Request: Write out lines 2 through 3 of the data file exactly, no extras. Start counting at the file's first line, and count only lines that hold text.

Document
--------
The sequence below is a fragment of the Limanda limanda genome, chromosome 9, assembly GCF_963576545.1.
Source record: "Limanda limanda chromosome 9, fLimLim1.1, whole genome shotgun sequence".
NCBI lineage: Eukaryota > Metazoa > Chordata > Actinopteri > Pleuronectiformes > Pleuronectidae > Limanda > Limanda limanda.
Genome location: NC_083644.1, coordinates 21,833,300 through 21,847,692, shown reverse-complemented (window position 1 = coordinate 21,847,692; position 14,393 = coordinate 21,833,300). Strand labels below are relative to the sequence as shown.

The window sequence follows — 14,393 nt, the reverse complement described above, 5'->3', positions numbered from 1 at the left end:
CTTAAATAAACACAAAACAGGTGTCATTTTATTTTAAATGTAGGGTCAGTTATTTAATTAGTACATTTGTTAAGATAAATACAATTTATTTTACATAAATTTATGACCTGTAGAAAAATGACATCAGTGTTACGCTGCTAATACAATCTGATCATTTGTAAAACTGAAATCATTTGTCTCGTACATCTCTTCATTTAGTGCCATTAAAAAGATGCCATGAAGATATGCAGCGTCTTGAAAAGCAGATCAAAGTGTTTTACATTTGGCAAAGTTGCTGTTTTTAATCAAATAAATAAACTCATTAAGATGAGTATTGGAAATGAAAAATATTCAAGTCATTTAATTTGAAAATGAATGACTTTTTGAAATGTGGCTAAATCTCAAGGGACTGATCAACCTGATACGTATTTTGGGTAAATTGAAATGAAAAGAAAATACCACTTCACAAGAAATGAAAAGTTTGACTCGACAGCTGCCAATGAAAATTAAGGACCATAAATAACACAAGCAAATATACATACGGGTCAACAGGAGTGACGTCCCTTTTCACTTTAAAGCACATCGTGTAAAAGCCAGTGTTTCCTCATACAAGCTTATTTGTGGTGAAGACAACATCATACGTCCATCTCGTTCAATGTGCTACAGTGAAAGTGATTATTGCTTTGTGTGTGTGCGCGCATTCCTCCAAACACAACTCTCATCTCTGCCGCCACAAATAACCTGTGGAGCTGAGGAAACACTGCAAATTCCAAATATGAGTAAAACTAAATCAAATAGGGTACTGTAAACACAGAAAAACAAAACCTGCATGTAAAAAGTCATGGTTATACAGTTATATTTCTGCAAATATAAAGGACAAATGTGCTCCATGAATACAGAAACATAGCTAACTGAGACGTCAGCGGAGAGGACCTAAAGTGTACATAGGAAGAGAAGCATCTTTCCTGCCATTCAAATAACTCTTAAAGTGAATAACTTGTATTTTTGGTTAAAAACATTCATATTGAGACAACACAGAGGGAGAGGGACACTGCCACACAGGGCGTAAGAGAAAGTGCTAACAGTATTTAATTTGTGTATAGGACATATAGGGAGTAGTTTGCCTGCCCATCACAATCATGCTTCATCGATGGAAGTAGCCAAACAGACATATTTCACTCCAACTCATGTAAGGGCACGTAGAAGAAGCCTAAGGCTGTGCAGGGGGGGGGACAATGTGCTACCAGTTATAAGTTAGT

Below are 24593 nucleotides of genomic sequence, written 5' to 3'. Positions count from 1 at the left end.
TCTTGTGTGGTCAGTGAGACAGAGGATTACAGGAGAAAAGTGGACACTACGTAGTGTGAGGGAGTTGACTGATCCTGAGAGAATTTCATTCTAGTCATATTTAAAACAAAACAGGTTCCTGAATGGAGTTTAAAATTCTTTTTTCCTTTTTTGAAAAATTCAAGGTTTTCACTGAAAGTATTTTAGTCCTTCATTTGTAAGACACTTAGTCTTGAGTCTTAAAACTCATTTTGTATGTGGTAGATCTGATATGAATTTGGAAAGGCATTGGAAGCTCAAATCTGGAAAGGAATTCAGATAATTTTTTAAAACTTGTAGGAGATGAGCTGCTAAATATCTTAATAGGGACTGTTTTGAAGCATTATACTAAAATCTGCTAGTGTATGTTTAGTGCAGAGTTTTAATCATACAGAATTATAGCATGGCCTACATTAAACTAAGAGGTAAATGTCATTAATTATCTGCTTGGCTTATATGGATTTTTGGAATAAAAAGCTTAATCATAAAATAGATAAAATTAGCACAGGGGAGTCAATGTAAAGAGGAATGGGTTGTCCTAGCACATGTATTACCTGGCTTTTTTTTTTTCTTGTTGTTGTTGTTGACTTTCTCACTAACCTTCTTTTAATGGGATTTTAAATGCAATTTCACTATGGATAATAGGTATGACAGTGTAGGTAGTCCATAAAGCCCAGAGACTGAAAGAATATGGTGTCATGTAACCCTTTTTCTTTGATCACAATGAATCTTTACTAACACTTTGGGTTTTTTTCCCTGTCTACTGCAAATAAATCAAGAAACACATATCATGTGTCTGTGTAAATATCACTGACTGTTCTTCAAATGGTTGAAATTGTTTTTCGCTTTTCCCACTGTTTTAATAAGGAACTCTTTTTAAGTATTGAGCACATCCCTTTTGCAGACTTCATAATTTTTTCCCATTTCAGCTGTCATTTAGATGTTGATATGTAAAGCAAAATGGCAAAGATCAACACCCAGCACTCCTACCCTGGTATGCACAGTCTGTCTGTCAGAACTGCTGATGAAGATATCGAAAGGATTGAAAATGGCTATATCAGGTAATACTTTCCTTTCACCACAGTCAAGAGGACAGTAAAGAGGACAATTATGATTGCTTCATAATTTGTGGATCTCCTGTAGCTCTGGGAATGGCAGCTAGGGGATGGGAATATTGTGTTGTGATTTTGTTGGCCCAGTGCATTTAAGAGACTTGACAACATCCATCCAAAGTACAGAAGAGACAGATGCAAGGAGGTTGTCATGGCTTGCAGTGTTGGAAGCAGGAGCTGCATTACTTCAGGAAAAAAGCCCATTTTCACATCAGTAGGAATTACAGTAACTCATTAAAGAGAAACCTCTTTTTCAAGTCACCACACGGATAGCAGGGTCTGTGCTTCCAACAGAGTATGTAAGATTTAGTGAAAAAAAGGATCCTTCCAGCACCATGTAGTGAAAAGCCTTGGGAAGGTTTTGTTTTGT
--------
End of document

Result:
Source record: "Limanda limanda chromosome 9, fLimLim1.1, whole genome shotgun sequence".
NCBI lineage: Eukaryota > Metazoa > Chordata > Actinopteri > Pleuronectiformes > Pleuronectidae > Limanda > Limanda limanda.